Just What is American Exceptionalism, Anyway??














My friend Rich Holland, who blogs over at Befriending Wisdom, is getting frustrated with me and pressing me for further explanation and clarification on American exceptionalism. Rich is an insightful and thoughtful philosopher, and you should make checking his blog a regular part of your routine.

American exceptionalism, as I noted in my previous blog post, is somewhat difficult to define. In my last post, I discussed Alexis de Tocqueville’s use of the term “exceptional.” He is credited by many with coining the term “exceptionalism.” See my earlier comments on some problems with giving de Tocqueville this credit without any caveats.

“Exceptionalism” was not a term used by anyone after de Tocqueville in the heady days of expansion in the 1840s and 1890s. It wasn’t used at all in the nationwide debates over the Treaty of Versailles and the League of Nations. Nor was it used in the years of World War II, or in the immediate aftermath of the war. The term is reintroduced to American discourse via Max Lerner’s 1957 book, America as a Civilization. The term became more prominent in the 1990s through Seymour Martin Lipset’s work, American Exceptionalism: A Double Edged Sword. And in the last three or four years, dozens of books and articles have addressed the topic.

Generally speaking, James W. Ceaser of the University of Virginia says that the common theme in the way exceptionalism is understood in the literature–even going back to de Tocqueville–is uniqueness. America is a nation that has many characteristics distinguishing it from other nations. What makes America unique? That’s were you see a whole host of diverging views. 

To generalize further, uniqueness carries one of two meanings. Some think of America’s uniqueness in terms of what Ceaser describes as either “something different about America” or “something special” (Ceaser, 2012). The term “different” is based on observations about social, physical, political, religious, and geographical aspects of America. Thus, if you understand America as “different,” you are acknowledging those specific, measurable–and temporal–aspects that set America and Americans apart from other nations in the world. If you understand America as “special,” you are making a much more meaningful claim about America. The term “special” is based on what Ceaser calls “a normative claim” (Ceaser, 2012) about America. For example, America is special because it has been chosen by God to fulfill a divine mission in human civilization. America is special because God is using America in a unique way to accomplish His purposes for humanity in what theologians refer to as “salvation history.” And so on. The distinction between “different” and “special” is an important one in how American exceptionalism is defined in early 21st century discourse.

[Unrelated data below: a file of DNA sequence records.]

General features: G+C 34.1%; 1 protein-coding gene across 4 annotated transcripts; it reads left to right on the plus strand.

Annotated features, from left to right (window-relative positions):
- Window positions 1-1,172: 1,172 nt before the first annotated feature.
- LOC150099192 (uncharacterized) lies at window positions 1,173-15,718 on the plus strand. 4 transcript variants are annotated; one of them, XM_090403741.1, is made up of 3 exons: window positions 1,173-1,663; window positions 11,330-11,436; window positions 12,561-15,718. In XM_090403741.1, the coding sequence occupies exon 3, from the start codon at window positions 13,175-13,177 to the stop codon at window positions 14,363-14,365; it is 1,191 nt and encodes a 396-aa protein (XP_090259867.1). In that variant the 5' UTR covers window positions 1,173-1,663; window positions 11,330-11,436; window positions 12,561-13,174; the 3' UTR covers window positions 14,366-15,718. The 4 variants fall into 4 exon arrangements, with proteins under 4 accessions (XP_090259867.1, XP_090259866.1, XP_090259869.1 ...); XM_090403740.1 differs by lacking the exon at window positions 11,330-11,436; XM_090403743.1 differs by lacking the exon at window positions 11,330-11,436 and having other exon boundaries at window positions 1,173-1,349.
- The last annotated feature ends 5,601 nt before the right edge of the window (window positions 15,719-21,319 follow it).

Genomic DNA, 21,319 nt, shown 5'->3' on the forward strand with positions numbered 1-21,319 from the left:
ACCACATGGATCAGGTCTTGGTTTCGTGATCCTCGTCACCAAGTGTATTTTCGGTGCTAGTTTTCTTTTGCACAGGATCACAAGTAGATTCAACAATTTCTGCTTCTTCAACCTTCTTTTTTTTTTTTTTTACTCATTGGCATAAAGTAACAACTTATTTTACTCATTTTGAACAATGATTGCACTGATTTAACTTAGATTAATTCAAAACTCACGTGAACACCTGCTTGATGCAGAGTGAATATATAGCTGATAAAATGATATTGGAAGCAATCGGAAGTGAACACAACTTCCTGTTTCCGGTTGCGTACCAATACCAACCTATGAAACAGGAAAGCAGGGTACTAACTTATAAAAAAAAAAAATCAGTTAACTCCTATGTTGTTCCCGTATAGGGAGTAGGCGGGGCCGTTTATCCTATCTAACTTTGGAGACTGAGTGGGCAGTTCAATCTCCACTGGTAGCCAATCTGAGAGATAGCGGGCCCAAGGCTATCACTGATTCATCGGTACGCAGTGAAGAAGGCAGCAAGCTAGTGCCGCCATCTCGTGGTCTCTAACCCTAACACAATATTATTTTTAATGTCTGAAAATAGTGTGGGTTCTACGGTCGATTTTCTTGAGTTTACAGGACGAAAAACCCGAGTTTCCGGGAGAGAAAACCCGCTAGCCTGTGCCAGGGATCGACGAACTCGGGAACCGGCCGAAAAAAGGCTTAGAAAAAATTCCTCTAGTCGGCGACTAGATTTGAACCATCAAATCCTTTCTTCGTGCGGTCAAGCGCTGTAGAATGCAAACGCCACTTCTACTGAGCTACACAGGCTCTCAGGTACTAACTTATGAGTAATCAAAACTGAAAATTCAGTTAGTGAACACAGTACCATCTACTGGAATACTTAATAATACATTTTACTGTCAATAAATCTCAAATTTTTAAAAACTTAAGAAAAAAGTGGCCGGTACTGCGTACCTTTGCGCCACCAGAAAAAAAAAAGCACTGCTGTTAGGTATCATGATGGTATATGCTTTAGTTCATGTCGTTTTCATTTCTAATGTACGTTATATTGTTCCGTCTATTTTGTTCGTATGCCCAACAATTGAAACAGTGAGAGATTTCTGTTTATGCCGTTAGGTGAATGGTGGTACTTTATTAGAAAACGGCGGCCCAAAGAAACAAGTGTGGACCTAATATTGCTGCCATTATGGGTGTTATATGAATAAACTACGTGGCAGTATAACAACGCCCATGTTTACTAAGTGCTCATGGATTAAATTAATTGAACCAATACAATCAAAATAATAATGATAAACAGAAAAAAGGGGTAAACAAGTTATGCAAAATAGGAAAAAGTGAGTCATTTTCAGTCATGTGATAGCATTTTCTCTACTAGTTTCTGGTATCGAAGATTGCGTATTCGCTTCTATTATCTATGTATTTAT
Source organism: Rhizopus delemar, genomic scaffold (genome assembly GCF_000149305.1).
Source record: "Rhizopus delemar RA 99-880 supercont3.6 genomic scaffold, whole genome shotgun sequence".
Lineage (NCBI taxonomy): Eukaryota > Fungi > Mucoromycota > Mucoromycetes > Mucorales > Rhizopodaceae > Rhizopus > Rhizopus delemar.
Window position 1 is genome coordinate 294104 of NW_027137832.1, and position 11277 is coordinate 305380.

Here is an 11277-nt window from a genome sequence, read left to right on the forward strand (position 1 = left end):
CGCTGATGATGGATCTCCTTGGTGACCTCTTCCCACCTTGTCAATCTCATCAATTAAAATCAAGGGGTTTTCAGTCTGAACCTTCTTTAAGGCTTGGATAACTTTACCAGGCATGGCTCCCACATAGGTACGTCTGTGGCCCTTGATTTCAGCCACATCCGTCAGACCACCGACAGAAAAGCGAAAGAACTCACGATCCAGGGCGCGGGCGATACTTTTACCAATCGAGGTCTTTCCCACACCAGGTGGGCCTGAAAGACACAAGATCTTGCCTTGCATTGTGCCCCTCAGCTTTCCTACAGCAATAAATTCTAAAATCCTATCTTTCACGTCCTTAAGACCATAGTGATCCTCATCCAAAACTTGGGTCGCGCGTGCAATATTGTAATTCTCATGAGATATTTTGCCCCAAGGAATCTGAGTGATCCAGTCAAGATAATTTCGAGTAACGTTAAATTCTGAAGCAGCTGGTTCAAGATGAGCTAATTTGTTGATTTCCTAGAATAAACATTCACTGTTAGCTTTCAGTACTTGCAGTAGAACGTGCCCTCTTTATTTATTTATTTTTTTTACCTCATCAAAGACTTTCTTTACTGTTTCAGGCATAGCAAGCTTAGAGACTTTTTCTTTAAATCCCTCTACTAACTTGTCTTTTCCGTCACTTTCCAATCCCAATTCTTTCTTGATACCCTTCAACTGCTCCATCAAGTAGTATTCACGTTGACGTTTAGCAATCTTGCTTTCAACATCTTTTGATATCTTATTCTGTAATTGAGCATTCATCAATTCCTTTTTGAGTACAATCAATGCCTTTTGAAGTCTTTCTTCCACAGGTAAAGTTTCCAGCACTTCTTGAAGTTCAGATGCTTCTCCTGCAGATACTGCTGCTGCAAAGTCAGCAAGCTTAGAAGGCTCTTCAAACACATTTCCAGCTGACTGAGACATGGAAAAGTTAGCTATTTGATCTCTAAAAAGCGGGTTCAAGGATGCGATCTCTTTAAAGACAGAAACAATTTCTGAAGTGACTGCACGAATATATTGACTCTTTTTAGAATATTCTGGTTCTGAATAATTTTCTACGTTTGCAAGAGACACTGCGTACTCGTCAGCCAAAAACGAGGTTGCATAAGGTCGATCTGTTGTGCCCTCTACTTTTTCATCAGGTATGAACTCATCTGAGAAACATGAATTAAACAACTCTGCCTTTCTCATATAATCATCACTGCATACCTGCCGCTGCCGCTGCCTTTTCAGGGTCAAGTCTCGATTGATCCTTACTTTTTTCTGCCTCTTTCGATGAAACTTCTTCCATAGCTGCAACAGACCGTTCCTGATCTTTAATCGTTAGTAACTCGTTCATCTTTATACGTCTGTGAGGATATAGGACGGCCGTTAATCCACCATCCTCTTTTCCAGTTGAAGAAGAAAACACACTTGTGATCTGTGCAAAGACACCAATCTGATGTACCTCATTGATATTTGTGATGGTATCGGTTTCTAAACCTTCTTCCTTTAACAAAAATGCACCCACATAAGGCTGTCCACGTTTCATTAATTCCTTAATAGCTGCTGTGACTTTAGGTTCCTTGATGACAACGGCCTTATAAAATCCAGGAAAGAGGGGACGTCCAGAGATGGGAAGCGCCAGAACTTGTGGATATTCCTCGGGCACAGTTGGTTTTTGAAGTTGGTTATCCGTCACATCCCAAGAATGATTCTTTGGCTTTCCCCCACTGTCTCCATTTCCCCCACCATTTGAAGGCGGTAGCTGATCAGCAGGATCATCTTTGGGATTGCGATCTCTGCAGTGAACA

What makes America exceptional? I don’t think that exceptionalism can be defined in terms of any normative claims about America. America is not “special” in that regard. It has no unique place in salvation history. God has not called America to fulfill some divine mission. But it is different, and significantly so. For example, America invented republican democracy in the modern world. Americans have spread freedom to the advancement of human civilization everywhere in the world. The American difference does, in my own view, make America the greatest country in the world. But by that I do not mean that America is the greatest country in history. And I recognize that America has not championed freedom for everyone equally at all times in its history. Still, America is my home, and it has the place of prominence in my mind and heart when I consider other countries. I am grateful to be an American–nearly as much as I am for being a Christian. But not quite. America is the City of Man, my temporal home. My citizenship is in heaven, the City of God. As a Christian, my first allegiance is with that other Country.

James W. Ceaser “The Origins and Character of American Exceptionalism,” American Political Thought: A Journal of Ideas, Institutions, and Culture 1 (Spring 2012): 1-25.


One response to “Just What is American Exceptionalism, Anyway??

  1. Thanks for the clarification, John.Your historical perspective and careful analysis of this issue is exceptional!Here is the "problem": Many Americans recognize intuitively that America is exceptional – in the everyday, commonsense use of the word. We are special. We do enjoy freedoms that are (in large part) unique in the history of the world. Our economic system and industry are the engine that drove 20th Century advancement. This is a special place, and we have a special – and indeed exceptional – place in the world.However, many have adopted the idea of exceptionalism and made it into something much more. I think of Rushdoony and his ilk, for example, who argue that the good ol' US of A is God's chosen place, a new theocratic kingdom, nothing less than the New Israel. And when those of that type use the term "exceptionalism," without explaining what they mean, they win friends among the group that uses the term in the commonsense way.Then, when you (or I, or others) argue against "exceptionalism" in the bad sense, we lose friends and gain enemies among the crowd that believes we are exceptional in the commonsense way.See what I mean?

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